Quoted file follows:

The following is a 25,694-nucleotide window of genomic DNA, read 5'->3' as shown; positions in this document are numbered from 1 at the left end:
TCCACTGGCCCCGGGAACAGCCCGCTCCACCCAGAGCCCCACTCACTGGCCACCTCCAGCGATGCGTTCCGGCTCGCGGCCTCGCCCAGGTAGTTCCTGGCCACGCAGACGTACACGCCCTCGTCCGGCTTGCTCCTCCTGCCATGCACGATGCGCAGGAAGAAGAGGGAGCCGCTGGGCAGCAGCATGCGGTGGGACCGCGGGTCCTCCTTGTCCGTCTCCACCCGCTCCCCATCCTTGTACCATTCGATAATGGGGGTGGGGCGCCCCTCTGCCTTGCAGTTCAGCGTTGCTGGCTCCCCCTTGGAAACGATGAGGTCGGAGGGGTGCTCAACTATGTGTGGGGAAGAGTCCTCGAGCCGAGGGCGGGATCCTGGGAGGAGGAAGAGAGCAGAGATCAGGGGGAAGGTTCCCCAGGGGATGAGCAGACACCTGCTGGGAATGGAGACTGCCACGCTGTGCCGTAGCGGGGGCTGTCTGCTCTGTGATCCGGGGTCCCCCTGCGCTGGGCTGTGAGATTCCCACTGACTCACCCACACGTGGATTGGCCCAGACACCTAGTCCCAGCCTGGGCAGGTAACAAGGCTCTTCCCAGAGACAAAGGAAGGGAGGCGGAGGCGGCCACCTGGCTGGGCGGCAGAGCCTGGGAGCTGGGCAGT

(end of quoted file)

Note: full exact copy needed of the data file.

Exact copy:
The following is a 25,694-nucleotide window of genomic DNA, read 5'->3' as shown; positions in this document are numbered from 1 at the left end:
TCCACTGGCCCCGGGAACAGCCCGCTCCACCCAGAGCCCCACTCACTGGCCACCTCCAGCGATGCGTTCCGGCTCGCGGCCTCGCCCAGGTAGTTCCTGGCCACGCAGACGTACACGCCCTCGTCCGGCTTGCTCCTCCTGCCATGCACGATGCGCAGGAAGAAGAGGGAGCCGCTGGGCAGCAGCATGCGGTGGGACCGCGGGTCCTCCTTGTCCGTCTCCACCCGCTCCCCATCCTTGTACCATTCGATAATGGGGGTGGGGCGCCCCTCTGCCTTGCAGTTCAGCGTTGCTGGCTCCCCCTTGGAAACGATGAGGTCGGAGGGGTGCTCAACTATGTGTGGGGAAGAGTCCTCGAGCCGAGGGCGGGATCCTGGGAGGAGGAAGAGAGCAGAGATCAGGGGGAAGGTTCCCCAGGGGATGAGCAGACACCTGCTGGGAATGGAGACTGCCACGCTGTGCCGTAGCGGGGGCTGTCTGCTCTGTGATCCGGGGTCCCCCTGCGCTGGGCTGTGAGATTCCCACTGACTCACCCACACGTGGATTGGCCCAGACACCTAGTCCCAGCCTGGGCAGGTAACAAGGCTCTTCCCAGAGACAAAGGAAGGGAGGCGGAGGCGGCCACCTGGCTGGGCGGCAGAGCCTGGGAGCTGGGCAGT